Posted on October 8, 2021

De Blasio to Phase Out N.Y.C. Gifted and Talented Program

Eliza Shapiro, New York Times, October 8, 2021

Mayor Bill de Blasio on Friday unveiled a plan to overhaul gifted and talented education in New York City elementary schools, calling for sweeping changes to a highly selective program that has been widely criticized for exacerbating segregation in the nation’s largest school system.

Under Mr. de Blasio’s plan — released when he has just three months left in office — elementary school students who are currently enrolled in gifted classes would become the final cohort in the existing program.

The system would be replaced by a program that offers the possibility of accelerated learning to students in the later years of elementary school. And the test given to kindergarten students to screen for the gifted program, already suspended in part because the city’s advisory school board refused to renew it last year, would be permanently ended.


Mr. de Blasio has been criticized for not taking forceful action to fulfill his promise of tackling inequality in public schools. {snip}

Eric Adams, the Democratic nominee for mayor and the prohibitive favorite to win next month’s election, has rejected calls to get rid of gifted classes, and has instead said he favors an expansion of the programs into low-income neighborhoods. Experts have said that plan would do little to integrate the programs without more direct changes to admissions.


The mayor’s action attempts to address what the city has known for decades: Its gifted and talented program has contributed to racially segregated classrooms and schools for thousands of students citywide.

Though about 70 percent of the roughly 1 million public school students in New York are Black and Latino, about 75 percent of the roughly 16,000 students in gifted elementary school classes are white or Asian American. For years, rising kindergarten students have gained access to the program via a high-stakes exam that some families pay tutors to help their children prepare for.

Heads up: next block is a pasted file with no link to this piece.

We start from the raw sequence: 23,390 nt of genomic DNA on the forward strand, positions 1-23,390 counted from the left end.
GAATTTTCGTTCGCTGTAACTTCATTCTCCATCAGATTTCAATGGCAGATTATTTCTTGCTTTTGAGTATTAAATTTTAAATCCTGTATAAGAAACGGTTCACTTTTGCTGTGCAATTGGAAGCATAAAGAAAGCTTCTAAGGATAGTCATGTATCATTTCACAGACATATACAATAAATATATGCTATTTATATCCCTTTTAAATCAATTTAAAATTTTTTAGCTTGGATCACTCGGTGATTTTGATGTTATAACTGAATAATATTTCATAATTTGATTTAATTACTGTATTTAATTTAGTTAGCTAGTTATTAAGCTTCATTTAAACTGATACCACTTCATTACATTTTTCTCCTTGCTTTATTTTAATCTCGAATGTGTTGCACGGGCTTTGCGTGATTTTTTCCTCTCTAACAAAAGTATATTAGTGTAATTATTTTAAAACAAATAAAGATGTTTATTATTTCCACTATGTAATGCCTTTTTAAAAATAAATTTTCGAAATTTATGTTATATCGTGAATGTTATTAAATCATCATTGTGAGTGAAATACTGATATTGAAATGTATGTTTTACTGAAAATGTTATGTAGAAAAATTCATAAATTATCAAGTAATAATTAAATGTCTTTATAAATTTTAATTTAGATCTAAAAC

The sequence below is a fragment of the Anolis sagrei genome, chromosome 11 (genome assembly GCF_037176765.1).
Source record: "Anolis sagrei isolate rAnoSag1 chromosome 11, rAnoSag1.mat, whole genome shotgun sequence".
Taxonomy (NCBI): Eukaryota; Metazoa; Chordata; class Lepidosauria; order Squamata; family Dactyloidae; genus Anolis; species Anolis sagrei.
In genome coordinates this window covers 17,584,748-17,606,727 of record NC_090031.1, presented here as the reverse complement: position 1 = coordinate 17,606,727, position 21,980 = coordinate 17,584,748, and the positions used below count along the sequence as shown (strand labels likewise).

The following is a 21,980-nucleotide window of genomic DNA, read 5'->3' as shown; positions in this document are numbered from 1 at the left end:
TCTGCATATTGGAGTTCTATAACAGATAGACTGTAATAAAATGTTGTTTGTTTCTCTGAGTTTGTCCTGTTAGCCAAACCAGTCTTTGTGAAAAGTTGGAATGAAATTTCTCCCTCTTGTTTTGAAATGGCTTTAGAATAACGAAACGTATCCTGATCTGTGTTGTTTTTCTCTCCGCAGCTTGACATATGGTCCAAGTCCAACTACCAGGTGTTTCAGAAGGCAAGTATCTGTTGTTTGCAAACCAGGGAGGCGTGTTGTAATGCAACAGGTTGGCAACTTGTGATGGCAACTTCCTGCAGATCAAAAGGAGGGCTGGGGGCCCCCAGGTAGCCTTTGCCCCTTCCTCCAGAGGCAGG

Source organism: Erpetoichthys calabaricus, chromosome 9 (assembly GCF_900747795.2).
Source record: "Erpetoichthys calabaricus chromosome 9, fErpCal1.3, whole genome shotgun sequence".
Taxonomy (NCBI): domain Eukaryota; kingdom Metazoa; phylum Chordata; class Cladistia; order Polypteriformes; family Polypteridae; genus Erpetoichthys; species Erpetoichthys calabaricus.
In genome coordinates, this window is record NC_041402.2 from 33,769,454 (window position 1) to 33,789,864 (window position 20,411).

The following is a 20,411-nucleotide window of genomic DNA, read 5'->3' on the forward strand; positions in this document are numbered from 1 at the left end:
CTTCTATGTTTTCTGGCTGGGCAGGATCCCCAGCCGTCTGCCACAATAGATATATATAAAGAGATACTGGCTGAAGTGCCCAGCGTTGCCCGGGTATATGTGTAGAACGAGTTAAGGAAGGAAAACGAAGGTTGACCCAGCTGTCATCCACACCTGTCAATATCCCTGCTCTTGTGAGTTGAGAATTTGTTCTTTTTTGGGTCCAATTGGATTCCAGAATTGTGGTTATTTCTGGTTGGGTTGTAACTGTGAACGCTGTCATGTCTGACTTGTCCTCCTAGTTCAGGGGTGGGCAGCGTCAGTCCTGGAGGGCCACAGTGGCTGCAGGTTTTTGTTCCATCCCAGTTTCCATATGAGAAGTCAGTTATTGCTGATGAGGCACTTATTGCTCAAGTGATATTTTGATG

The programs are considered a crucial stepping stone for students seeking to advance into competitive middle and high schools. Many parents, including Black and Latino parents, have sought out gifted classes as an alternative to the city’s struggling district schools, and have come to rely on them as a way to set their children up for future success.

But many other parents and experts say the system has worsened segregation and weakened instruction for children who are not in the gifted track.


Mr. de Blasio’s schools chancellor, Meisha Porter, who was appointed this year and has a good relationship with the mayor, has been instrumental in pushing him to fundamentally alter the gifted and talented program, according to people with knowledge of the last several months of intensive negotiations on the issue.


Reversing Mr. de Blasio’s plan could be difficult. The high-stakes admissions exam for young children was unpopular and broadly criticized by experts. {snip}


A well-organized group of parents who back keeping gifted classes in some form, with support from elected officials like State Senator John C. Liu, a Democrat from Queens, have criticized the mayor in recent months for preparing a new system without getting input from parents. Many of those families have children who attend school in Manhattan’s District 2, one of the city’s whitest and wealthiest school districts.

The mayor’s earlier push to eliminate the admissions exam for the city’s most elite high schools, including Stuyvesant High School, failed after he announced the plan without first seeking feedback from the many thousands of Asian American parents whose children would be most affected. Those families spent months forcefully pushing back against the plan, and their opposition ultimately helped defeat it in the State Legislature.


The mayor has faced eight years of private pressure on the issue from his three schools chancellors, all of whom have been skeptical of, if not completely opposed to, separate gifted classes.

The mayor’s first chancellor, Carmen Fariña, got rid of gifted classes in the Manhattan elementary school she ran for many years as a principal. The second chancellor, Richard A. Carranza, resigned earlier this year, in part because he was frustrated by what he considered the mayor’s reluctance to take bold action on gifted and talented education.

While Mr. de Blasio’s announcement represents a major shift for New York, it is hardly pioneering. Only about 10 percent of districts nationwide have entirely separate gifted classrooms and schools, according to Halley Potter, a fellow at the Century Foundation, a think tank.